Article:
Tuesday, April 9, 2019

Condo Living *


If you stood in the condo kitchen, in just the right spot and looked across the playground and then through the eucalyptus trees, you could see the ocean.  

“Look, Sarah.  Stand here at the sink and lean over. You’ll see it. It’s such a deep blue today.”

The stainless steel sink was full of greasy dishes hiding beneath puffy white soap foam.   You could still smell the chili from last night.
“Come on… look.”

Sarah looked into the sink. She looked in the general direction of the window.

“I’ll look later.”

She sat down on the couch with a silent gaspand groan.  Or was it the whoosh of the fake leather couch? Sarah would prefer that I heard only the couch.  She rarely complained.  She rarely told me how she felt.

We had recently moved from our custom-built 4 bedroom house in Napa to Santa Barbara to be closer to our daughter, Laura. Our younger daughter, Suzanne, was in Chicago and Laura lived in Santa Barbara.  My wife, Sarah, had a plan for me.  When she died, I was to be living near one of our kids.  Moving to Chicago did not seem practical.  So Sarah selected Santa Barbara.  

Laura picked out the condo.  
“Dad, it is perfect.  It is on a park near the ocean.  There is this bench I’m sure you and Mom will love. You can sit there and enjoy this wonderful view.”

We flew down from Napa and bought it after a quick weekend look.  

I walked across the park to see the bench. It offered an “Oh Wow” view of the Pacific.  

Sarah and I did not sit on the bench.

We were fine in the condo.  By the time we moved in, we felt relievedto not be in a hospital.

At the top of one flight of stairs were the two bedrooms.  The so-called master bedroom had a view of an alleyway full of garage doors.  Near the window, we positioned our two little green chairs that we brought from Napa.

In Napa, the chairs sat in a small study. We could swivel the chairs to look at a little fireplace or swing around to a picture window of Napa Valley.

In the condo, the chairs barely fit between our one large alley-view window and the king-sized bed. The chairs twirled around in a full circle. They also rocked.  They were treasures.  But there was nothing else to see.

On a typical evening, we sat in our chairs facing one another. We would pass the marijuana water pipe back and forth.  We listened to music, but mostly we talked. Really, we mostly laughed. You know, that hysterical laughter that seems to spiral until you can barely breathe.
Sarah, we have to stop laughing so loud. 
“Do you think people can hear us?”
“I don’t know why we are even laughing? Maybe we have had enough.”

I reached over to Sarah.
“Can I touch it?”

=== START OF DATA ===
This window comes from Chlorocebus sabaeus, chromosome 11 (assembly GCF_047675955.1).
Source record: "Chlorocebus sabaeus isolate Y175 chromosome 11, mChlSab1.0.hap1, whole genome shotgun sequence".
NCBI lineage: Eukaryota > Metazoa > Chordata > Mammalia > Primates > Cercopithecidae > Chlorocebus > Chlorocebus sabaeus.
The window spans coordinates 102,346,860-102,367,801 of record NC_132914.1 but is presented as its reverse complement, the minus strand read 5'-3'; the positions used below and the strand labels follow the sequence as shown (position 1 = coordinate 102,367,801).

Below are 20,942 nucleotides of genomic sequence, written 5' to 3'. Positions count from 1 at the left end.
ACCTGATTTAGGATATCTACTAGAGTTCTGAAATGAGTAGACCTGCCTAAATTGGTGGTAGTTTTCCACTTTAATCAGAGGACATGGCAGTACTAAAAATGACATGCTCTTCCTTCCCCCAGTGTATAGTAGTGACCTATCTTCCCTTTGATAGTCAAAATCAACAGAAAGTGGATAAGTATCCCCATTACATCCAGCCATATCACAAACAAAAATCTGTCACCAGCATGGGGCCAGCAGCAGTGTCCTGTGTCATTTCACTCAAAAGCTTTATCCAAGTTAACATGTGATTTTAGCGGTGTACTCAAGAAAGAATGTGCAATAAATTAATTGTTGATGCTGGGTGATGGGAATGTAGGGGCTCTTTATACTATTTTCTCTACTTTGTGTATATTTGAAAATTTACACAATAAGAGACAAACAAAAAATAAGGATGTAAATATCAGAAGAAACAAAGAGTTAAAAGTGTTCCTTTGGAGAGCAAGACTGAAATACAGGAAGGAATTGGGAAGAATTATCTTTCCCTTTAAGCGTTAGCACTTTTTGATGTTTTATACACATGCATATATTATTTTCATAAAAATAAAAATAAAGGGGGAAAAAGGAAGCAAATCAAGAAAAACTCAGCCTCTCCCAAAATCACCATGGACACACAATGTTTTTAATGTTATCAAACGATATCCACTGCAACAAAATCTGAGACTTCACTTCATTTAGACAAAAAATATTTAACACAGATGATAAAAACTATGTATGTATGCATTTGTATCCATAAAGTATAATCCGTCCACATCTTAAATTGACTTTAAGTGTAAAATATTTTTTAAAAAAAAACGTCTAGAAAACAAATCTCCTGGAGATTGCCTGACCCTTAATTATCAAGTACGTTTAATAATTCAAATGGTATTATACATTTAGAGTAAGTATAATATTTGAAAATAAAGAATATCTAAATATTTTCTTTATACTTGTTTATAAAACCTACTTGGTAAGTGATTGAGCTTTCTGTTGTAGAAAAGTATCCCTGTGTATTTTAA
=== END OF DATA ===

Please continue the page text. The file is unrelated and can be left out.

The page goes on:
I leaned over from my chair and placed my hand on Sarah’s stomach to touch Tammy.  Who else but two crazy people would name something Tammy The Tumor? It was  big.  Conventional measuring techniques seem to use fruit.  That is curious, isn’t it? But the tumor was, in fact, the size of the proverbial grapefruit.
“Does it hurt when I touch it?”
“No, you know it doesn’t hurt. You can touch it.”
Sarah continued, “Sometimes it is uncomfortable” and I take some Vicodin.  Look at this bottle there must be 200 tablets.  They don’t seem to care how much I have.”

After an unusual silence, I said:
 “Sarah, I really wish this wasn’t happening.  I don’t want to be alone.”
“Mike, you know I don’t like to talk about this.”

“I know. I’m sorry.”  I had broken the rule.  I was not to talk about death.

Sarah said, “I need to get in the tub.  I so love that whirlpool thingy. It is the place I feel best.”

She went into our tiny bathroom and filled up the tub.  She climbed in an turned on the motor and water jets. The device had its own heater and kept the water very warm.  Sarah put scented candles around the edge. She could stay in it for hours.

I yelled through the door. “When you get out, I will go for a walk by the ocean.”

“Oh, you can go ahead. I’m fine.  Go ahead.”

I waited downstairs until I heard the sounds. When Sarah opened the door, I could smell the candles.
The motor stopped. I could hear the water gurgling down the drain. The floor creaked and there was the quick hopping sound of footsteps as she jumped into the bed. The sound of bed springs was the final signal.

“OK, Sarah,” I yelled.I’m going now.”

I left the condo. The bright sun always shocked me.   I crossed the lawn, opened the metal fence door, and entered the park.  I could smell picnic bar-a-cue smoke. Dozens of toddlers were playing in the sand.  
“Bang, bang,”a little boy yelled. He pointed his stick at me.
“Look at me, Mommy,"
“Look at me!” cried a little girl on top of a playground tower.

The park was full of laughter. Fall leaves lay on the playground as I walked towards the ocean.  A row of mothers and nannies sat on their green slat benches watching the kids.
“Mommy, Mommy!Look, Look, Look.”

I crossed a large lawn area of the park. I carried a cell phone.  It was my magic talisman that meant everything would be okay.  If I had the phone, I could walk away.  All would be well.

I walked on a path atop a cliff. The ocean was a constant sound.  Why was the ocean such a reassuring sound? 
I stopped to crane my neck to the sky.  A large V-shaped formation of pelicans flew very near to me.  The children shrieked.  I fumbled my phone to take a picture, but without a sound, the birdswere gonefrom the sky.

My daily ocean walk was not peaceful. It caused my inner dialogue to kick in.
Will Sarah be okay?
If I have the phone, she can call me if she needs me.
But when I’m two miles away, what then? 
What would I do? 
I walked with this riddle cycling in my head. “What would I do? What could I do?


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